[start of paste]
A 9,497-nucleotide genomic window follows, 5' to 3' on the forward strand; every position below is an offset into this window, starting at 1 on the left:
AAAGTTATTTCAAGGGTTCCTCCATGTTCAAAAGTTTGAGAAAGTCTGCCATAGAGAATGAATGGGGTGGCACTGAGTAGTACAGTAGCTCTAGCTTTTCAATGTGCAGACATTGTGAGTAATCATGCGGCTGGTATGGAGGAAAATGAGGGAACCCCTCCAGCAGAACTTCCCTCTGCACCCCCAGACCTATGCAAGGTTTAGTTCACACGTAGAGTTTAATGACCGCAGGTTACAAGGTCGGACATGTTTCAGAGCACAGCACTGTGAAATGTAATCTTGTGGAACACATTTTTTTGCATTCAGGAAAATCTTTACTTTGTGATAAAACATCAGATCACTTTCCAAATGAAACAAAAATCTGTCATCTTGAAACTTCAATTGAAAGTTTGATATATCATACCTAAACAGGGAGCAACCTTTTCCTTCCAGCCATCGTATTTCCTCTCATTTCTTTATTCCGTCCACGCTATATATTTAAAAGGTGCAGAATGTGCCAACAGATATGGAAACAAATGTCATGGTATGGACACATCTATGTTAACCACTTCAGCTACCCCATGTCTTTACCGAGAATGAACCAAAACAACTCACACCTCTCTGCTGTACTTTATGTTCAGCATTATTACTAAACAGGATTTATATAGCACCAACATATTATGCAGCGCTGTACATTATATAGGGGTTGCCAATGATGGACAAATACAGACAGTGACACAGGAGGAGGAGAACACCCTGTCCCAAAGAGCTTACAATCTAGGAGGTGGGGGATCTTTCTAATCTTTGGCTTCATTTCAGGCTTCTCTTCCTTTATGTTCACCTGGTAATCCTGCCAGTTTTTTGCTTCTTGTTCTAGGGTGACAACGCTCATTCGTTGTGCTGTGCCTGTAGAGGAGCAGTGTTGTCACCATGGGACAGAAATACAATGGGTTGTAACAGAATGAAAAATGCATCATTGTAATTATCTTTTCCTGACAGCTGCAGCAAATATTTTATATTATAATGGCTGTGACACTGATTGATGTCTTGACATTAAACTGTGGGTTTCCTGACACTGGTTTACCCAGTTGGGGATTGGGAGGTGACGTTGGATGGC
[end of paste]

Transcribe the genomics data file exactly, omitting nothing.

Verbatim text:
A 9,497-nucleotide genomic window follows, 5' to 3' on the forward strand; every position below is an offset into this window, starting at 1 on the left:
AAAGTTATTTCAAGGGTTCCTCCATGTTCAAAAGTTTGAGAAAGTCTGCCATAGAGAATGAATGGGGTGGCACTGAGTAGTACAGTAGCTCTAGCTTTTCAATGTGCAGACATTGTGAGTAATCATGCGGCTGGTATGGAGGAAAATGAGGGAACCCCTCCAGCAGAACTTCCCTCTGCACCCCCAGACCTATGCAAGGTTTAGTTCACACGTAGAGTTTAATGACCGCAGGTTACAAGGTCGGACATGTTTCAGAGCACAGCACTGTGAAATGTAATCTTGTGGAACACATTTTTTTGCATTCAGGAAAATCTTTACTTTGTGATAAAACATCAGATCACTTTCCAAATGAAACAAAAATCTGTCATCTTGAAACTTCAATTGAAAGTTTGATATATCATACCTAAACAGGGAGCAACCTTTTCCTTCCAGCCATCGTATTTCCTCTCATTTCTTTATTCCGTCCACGCTATATATTTAAAAGGTGCAGAATGTGCCAACAGATATGGAAACAAATGTCATGGTATGGACACATCTATGTTAACCACTTCAGCTACCCCATGTCTTTACCGAGAATGAACCAAAACAACTCACACCTCTCTGCTGTACTTTATGTTCAGCATTATTACTAAACAGGATTTATATAGCACCAACATATTATGCAGCGCTGTACATTATATAGGGGTTGCCAATGATGGACAAATACAGACAGTGACACAGGAGGAGGAGAACACCCTGTCCCAAAGAGCTTACAATCTAGGAGGTGGGGGATCTTTCTAATCTTTGGCTTCATTTCAGGCTTCTCTTCCTTTATGTTCACCTGGTAATCCTGCCAGTTTTTTGCTTCTTGTTCTAGGGTGACAACGCTCATTCGTTGTGCTGTGCCTGTAGAGGAGCAGTGTTGTCACCATGGGACAGAAATACAATGGGTTGTAACAGAATGAAAAATGCATCATTGTAATTATCTTTTCCTGACAGCTGCAGCAAATATTTTATATTATAATGGCTGTGACACTGATTGATGTCTTGACATTAAACTGTGGGTTTCCTGACACTGGTTTACCCAGTTGGGGATTGGGAGGTGACGTTGGATGGC